WS Convocation, 10/26/2009
In this day and age, the idea of education past a bachelor’s degree is increasingly expected if not absolutely necessary. The thought of the time and financial resources involved can be daunting, though. One of the best ways to alleviate this anxiety is to speak to those who have already gone through this long and rewarding process of acquiring their graduate certificates, masters, or Ph.D.
The UNH Women’s Studies Program was lucky enough to have five women come to speak at the 2009 Fall Convocation regarding their experiences in post-college education and careers. Courtney Marshall, Lesley Curtis, Jing Huang, Joelle Ryan, and Caroline Leyva all shared what occupations they currently held and what education helped them to where they are. Sharing about the barriers and hurdles they have overcome along the way regarding both education and job searches gave insight to current students, some of who will be graduating this year.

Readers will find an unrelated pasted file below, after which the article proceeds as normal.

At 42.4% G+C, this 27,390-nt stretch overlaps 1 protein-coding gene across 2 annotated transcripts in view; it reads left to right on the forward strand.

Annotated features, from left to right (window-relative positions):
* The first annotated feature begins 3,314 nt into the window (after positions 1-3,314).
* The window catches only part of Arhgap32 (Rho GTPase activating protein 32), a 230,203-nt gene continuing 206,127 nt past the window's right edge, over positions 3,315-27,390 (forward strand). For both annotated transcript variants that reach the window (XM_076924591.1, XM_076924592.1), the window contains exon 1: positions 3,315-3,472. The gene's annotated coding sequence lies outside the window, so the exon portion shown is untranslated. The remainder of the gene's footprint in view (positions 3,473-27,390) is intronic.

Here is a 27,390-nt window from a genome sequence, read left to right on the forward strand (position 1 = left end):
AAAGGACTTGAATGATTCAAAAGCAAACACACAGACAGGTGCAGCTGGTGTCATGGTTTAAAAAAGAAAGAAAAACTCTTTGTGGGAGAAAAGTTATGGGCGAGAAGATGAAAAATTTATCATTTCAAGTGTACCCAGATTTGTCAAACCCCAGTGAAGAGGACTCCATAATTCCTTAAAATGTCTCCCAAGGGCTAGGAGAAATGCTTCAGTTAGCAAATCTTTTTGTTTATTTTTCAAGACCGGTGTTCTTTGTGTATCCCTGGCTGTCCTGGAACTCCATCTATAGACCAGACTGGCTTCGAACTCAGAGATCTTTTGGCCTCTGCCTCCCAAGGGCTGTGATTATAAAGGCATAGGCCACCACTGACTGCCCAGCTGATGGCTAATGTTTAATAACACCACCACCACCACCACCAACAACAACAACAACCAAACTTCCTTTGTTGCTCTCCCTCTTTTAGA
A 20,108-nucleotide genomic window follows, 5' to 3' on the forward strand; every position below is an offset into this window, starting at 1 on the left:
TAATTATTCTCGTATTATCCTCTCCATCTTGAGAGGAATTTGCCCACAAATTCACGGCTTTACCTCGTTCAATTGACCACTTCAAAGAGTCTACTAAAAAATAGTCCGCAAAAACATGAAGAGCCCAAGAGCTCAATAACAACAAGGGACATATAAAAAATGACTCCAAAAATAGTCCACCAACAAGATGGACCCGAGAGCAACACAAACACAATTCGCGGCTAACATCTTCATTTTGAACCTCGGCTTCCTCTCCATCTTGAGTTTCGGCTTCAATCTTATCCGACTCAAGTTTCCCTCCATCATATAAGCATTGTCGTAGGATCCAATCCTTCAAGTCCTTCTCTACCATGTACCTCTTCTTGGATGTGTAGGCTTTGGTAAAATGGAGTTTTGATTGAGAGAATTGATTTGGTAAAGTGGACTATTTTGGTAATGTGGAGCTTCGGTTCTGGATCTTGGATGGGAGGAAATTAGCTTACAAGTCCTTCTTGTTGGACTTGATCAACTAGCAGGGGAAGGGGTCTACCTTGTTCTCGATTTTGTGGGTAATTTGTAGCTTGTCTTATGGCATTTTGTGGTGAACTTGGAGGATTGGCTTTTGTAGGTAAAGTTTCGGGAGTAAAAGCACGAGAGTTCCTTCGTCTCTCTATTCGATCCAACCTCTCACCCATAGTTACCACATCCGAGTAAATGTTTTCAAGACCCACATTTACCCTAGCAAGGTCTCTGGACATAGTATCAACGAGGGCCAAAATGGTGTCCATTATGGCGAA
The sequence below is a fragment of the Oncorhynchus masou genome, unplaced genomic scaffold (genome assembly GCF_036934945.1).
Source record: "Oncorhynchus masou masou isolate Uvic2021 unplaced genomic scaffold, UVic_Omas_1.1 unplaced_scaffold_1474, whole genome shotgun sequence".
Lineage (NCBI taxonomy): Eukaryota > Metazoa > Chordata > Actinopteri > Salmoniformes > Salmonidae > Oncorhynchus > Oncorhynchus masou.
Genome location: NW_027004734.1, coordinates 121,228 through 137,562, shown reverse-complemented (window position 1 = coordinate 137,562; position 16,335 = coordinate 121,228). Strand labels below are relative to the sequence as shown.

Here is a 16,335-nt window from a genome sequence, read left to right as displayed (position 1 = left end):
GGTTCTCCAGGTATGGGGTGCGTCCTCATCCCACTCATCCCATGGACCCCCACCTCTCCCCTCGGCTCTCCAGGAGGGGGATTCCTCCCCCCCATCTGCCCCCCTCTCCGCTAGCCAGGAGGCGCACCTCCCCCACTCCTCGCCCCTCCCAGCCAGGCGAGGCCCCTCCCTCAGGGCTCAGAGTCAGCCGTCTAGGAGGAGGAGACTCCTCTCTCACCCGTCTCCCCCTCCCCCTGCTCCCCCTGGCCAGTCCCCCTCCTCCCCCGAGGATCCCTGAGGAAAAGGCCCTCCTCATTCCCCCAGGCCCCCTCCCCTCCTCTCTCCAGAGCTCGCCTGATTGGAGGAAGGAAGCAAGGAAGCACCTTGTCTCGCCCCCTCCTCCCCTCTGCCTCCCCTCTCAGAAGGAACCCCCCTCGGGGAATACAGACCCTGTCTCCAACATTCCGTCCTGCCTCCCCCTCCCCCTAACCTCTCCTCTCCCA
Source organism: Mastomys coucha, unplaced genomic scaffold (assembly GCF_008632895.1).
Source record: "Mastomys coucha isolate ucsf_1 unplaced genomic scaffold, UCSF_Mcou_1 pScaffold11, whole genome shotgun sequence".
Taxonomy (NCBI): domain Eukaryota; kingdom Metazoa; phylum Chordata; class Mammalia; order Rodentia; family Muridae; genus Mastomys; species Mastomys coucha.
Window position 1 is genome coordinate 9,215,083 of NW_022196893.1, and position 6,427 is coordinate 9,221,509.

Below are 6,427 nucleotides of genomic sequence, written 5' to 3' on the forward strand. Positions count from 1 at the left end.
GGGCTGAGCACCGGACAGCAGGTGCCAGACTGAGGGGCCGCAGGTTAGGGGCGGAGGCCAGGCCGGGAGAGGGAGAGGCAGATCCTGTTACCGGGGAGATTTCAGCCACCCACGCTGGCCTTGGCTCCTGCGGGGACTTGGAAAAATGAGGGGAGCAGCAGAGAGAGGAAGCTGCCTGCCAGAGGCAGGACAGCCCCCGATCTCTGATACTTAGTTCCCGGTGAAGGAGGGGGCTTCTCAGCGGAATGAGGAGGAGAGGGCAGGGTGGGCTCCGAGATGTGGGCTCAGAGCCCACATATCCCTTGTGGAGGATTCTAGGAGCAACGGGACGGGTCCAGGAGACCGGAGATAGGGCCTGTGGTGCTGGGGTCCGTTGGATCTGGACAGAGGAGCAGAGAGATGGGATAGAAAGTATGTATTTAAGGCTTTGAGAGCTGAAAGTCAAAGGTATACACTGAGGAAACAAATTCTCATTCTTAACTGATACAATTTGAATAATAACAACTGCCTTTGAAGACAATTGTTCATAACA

One of the main threads throughout the discussion was the fact that Women’s Studies is extremely adaptable and interdisciplinary. All of the speakers had integrated their work in women’s studies into their current occupations and passions. Not only did their continued education open doors to available jobs, but also was a necessity in many cases.
The speakers had advice on both finding the right university, as well as paying for this perfect school. The speakers and WS faculty provided informative and sometimes blunt advice for seeking out a graduate school. Everyone pitched in with advice about studying abroad, looking for good financial aid packages, going to schools in areas you'd like to live, finding professors you'd like to work with, and seeking out fellowships or work opportunities within your choice university to assist in paying for further education. The speakers also reminded students that it is crucial to find your passion, even if that takes you some time. Most importantly, students must make sure we use the resources available and talk to anyone in the UNH Women’s Studies Program for advising.
The panelists acknowledged that all of this information on education after a bachelor’s degree can overwhelm even the most focused individuals. However, everyone on the panel agreed that it was important to take the plunge…even if you are not entirely sure what lies ahead.